As a group of top Wyoming officials work to prepare a bid for the potential purchase of 1 million acres of surface land and 4 million acres of mineral rights, Wyoming is facing substantial revenue shortfalls that must be addressed.

The parcel is former railroad grant now owned by Occidental Petroleum. Most of the land is in Wyoming, but some pieces are in Colorado and Utah. The property is not contiguous, but is described as “checkerboard parcels” spread over a vast area.

There is no formal appraised value for this highly diverse property, but the sheer volume has led observers to predict that the purchase price will be more than $1 billion. It would be the largest governmental land purchase since the United States bought Alaska from Russia.

The State Loan and Investment Board (SLIB) is made up of the governor, treasurer, auditor, superintendent of public instruction and secretary of state. That body has the authority to spend Wyoming’s investment money. If the SLIB votes to enter a bid for the land, the money would come from the Permanent Minerals Trust Fund that currently has some $7 billion in assets. Originally Gov. Mark Gordon had recommended that this purchase be handled and funded by the state Legislature, but he decided to veto the authorizing legislation passed during the last session with the idea of handling it within the executive branch as an investment.

This decision has raised questions about funding, transparency and how the negotiations will be handled. If this was still a legislative process then the money would have come from the state’s so-called rainy day fund. The problem there would have been that the fund contains less than $1.5 billion. And with projected shortfalls because of reduced mineral revenue, most of that money will be needed in the next couple years just to pay operating expenses for the state.

We are experiencing a torrential downpour, not a rainy day. Taking a billion dollars or more from the only fund available for that kind of spending would have been fool hardy.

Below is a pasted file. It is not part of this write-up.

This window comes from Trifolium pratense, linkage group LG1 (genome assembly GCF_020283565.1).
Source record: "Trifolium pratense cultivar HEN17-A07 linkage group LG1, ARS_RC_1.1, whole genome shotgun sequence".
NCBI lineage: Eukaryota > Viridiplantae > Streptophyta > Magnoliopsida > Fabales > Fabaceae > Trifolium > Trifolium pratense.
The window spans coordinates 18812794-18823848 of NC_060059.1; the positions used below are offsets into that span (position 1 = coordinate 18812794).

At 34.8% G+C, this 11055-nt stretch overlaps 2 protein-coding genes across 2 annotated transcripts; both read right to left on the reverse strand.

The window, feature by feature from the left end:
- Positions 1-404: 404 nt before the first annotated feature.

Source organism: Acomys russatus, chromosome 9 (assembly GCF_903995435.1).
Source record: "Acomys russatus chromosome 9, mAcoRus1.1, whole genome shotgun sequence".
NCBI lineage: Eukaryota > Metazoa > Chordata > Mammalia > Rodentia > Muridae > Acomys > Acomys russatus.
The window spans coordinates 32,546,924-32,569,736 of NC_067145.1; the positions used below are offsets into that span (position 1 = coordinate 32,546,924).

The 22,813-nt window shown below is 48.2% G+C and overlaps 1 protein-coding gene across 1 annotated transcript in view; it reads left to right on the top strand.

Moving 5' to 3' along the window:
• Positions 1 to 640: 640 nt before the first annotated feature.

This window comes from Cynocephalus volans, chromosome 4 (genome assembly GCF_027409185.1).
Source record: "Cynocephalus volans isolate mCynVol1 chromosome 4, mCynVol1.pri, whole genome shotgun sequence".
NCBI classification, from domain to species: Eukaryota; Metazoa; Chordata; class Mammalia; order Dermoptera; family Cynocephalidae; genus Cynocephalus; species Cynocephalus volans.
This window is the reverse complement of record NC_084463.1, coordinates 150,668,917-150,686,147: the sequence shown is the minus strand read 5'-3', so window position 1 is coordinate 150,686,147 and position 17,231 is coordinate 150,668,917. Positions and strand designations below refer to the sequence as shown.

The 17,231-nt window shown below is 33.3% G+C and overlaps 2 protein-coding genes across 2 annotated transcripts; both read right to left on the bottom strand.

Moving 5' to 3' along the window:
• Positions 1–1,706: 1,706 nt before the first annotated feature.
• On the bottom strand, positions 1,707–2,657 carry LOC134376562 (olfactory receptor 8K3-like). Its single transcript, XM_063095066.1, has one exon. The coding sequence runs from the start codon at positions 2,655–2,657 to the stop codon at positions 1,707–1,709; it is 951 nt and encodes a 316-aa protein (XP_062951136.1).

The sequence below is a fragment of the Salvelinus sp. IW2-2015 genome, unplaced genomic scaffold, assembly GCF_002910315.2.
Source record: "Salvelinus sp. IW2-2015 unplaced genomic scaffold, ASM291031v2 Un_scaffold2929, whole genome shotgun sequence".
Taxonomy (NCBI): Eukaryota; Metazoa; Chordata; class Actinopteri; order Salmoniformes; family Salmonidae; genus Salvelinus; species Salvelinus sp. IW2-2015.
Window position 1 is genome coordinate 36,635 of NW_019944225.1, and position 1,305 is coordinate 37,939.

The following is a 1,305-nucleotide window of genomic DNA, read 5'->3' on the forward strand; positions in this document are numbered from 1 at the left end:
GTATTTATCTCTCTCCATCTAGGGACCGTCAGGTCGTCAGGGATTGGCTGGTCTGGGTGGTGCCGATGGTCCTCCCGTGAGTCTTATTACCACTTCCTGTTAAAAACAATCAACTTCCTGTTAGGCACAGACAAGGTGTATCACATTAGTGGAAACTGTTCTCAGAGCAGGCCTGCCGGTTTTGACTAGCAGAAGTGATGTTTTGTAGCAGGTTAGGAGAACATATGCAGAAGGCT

We have long advocated using the money in the Permanent Mineral Trust Fund dynamically to invest in ourselves rather than to use it only to buy securities and stocks. But, like any investment, particularly of public money, there must be careful consideration to make sure the investment is a wise one.

That is a question that the SLIB will have to answer, which they are expected to do Monday.

There are other potential bidders for this huge parcel of land. Probably some of them are private corporations. But in any event, because there is an active competition involved the negotiations and planning for the bid are permitted to be confidential. That is troubling when talking about this much public money, but understandable.

In order to maintain public confidence in this purchase, the governor must make every effort to keep this process transparent and as open as possible. Any details that don’t have the potential of forcing a higher price should be shared with the public as soon as possible. That includes plans for managing, using, selling, trading or leasing this property. It also includes any plans for using this land for public access, particularly for recreational use.

Part of the process must include a formal public accounting on a regular basis that shows the revenue generated by this land and the costs involved with managing and developing it. Sometimes those kinds of details can become hard to determine when various aspects are spread out through numerous bureaucracies.

This could be a huge gain for Wyoming, particularly if managed and planned carefully and creatively. But details matter and the public must have access to information about those details.

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